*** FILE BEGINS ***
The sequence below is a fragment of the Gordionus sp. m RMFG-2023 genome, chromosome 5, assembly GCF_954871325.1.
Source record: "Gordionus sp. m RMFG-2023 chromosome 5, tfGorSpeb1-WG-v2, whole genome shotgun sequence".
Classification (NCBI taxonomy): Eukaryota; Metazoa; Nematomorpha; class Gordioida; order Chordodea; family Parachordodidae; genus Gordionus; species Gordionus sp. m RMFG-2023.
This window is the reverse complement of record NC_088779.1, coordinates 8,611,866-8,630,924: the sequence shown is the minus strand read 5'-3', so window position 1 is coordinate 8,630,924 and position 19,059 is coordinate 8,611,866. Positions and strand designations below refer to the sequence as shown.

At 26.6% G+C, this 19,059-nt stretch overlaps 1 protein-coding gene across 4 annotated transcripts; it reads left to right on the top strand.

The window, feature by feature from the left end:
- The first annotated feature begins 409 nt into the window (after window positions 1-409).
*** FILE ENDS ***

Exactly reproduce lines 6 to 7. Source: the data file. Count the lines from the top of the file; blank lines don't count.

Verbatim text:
The window, feature by feature from the left end:
- The first annotated feature begins 409 nt into the window (after window positions 1-409).